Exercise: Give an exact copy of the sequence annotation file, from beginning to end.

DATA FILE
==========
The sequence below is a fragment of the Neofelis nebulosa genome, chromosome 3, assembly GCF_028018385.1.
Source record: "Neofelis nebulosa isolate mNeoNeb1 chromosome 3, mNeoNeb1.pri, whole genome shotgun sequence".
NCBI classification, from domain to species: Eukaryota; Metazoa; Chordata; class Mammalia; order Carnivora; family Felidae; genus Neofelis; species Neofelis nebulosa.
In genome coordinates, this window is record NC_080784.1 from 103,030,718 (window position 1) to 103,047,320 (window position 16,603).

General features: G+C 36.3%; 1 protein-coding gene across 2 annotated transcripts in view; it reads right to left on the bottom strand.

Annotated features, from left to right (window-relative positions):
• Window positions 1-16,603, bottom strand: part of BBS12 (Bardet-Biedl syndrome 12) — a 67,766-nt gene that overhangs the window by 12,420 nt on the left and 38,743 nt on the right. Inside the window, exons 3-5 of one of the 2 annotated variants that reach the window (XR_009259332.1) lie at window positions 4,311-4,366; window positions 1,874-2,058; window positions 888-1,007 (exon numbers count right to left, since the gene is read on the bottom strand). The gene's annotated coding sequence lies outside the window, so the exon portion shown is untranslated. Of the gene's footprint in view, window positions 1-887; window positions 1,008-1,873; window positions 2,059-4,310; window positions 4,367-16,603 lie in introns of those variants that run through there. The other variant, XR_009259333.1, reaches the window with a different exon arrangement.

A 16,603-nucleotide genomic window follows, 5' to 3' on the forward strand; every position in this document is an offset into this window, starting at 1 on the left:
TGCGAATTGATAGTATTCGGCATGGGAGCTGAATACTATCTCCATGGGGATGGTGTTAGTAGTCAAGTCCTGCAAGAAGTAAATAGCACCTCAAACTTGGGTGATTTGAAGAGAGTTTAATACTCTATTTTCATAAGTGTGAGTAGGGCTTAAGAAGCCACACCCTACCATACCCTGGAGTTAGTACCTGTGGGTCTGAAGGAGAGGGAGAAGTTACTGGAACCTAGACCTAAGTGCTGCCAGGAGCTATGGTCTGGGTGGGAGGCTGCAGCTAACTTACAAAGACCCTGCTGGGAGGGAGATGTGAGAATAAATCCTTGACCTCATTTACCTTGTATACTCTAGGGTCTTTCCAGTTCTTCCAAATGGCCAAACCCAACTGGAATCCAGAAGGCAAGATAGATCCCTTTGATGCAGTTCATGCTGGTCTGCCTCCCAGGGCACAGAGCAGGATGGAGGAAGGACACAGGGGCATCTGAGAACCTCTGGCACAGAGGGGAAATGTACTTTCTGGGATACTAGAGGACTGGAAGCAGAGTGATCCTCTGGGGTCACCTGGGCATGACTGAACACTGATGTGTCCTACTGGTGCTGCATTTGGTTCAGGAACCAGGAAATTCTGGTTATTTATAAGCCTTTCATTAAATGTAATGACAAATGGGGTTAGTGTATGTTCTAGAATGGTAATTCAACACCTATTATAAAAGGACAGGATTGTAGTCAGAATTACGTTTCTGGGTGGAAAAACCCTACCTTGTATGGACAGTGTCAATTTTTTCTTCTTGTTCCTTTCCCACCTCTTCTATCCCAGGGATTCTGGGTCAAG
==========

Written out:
The sequence below is a fragment of the Neofelis nebulosa genome, chromosome 3, assembly GCF_028018385.1.
Source record: "Neofelis nebulosa isolate mNeoNeb1 chromosome 3, mNeoNeb1.pri, whole genome shotgun sequence".
NCBI classification, from domain to species: Eukaryota; Metazoa; Chordata; class Mammalia; order Carnivora; family Felidae; genus Neofelis; species Neofelis nebulosa.
In genome coordinates, this window is record NC_080784.1 from 103,030,718 (window position 1) to 103,047,320 (window position 16,603).

General features: G+C 36.3%; 1 protein-coding gene across 2 annotated transcripts in view; it reads right to left on the bottom strand.

Annotated features, from left to right (window-relative positions):
• Window positions 1-16,603, bottom strand: part of BBS12 (Bardet-Biedl syndrome 12) — a 67,766-nt gene that overhangs the window by 12,420 nt on the left and 38,743 nt on the right. Inside the window, exons 3-5 of one of the 2 annotated variants that reach the window (XR_009259332.1) lie at window positions 4,311-4,366; window positions 1,874-2,058; window positions 888-1,007 (exon numbers count right to left, since the gene is read on the bottom strand). The gene's annotated coding sequence lies outside the window, so the exon portion shown is untranslated. Of the gene's footprint in view, window positions 1-887; window positions 1,008-1,873; window positions 2,059-4,310; window positions 4,367-16,603 lie in introns of those variants that run through there. The other variant, XR_009259333.1, reaches the window with a different exon arrangement.

A 16,603-nucleotide genomic window follows, 5' to 3' on the forward strand; every position in this document is an offset into this window, starting at 1 on the left:
TGCGAATTGATAGTATTCGGCATGGGAGCTGAATACTATCTCCATGGGGATGGTGTTAGTAGTCAAGTCCTGCAAGAAGTAAATAGCACCTCAAACTTGGGTGATTTGAAGAGAGTTTAATACTCTATTTTCATAAGTGTGAGTAGGGCTTAAGAAGCCACACCCTACCATACCCTGGAGTTAGTACCTGTGGGTCTGAAGGAGAGGGAGAAGTTACTGGAACCTAGACCTAAGTGCTGCCAGGAGCTATGGTCTGGGTGGGAGGCTGCAGCTAACTTACAAAGACCCTGCTGGGAGGGAGATGTGAGAATAAATCCTTGACCTCATTTACCTTGTATACTCTAGGGTCTTTCCAGTTCTTCCAAATGGCCAAACCCAACTGGAATCCAGAAGGCAAGATAGATCCCTTTGATGCAGTTCATGCTGGTCTGCCTCCCAGGGCACAGAGCAGGATGGAGGAAGGACACAGGGGCATCTGAGAACCTCTGGCACAGAGGGGAAATGTACTTTCTGGGATACTAGAGGACTGGAAGCAGAGTGATCCTCTGGGGTCACCTGGGCATGACTGAACACTGATGTGTCCTACTGGTGCTGCATTTGGTTCAGGAACCAGGAAATTCTGGTTATTTATAAGCCTTTCATTAAATGTAATGACAAATGGGGTTAGTGTATGTTCTAGAATGGTAATTCAACACCTATTATAAAAGGACAGGATTGTAGTCAGAATTACGTTTCTGGGTGGAAAAACCCTACCTTGTATGGACAGTGTCAATTTTTTCTTCTTGTTCCTTTCCCACCTCTTCTATCCCAGGGATTCTGGGTCAAG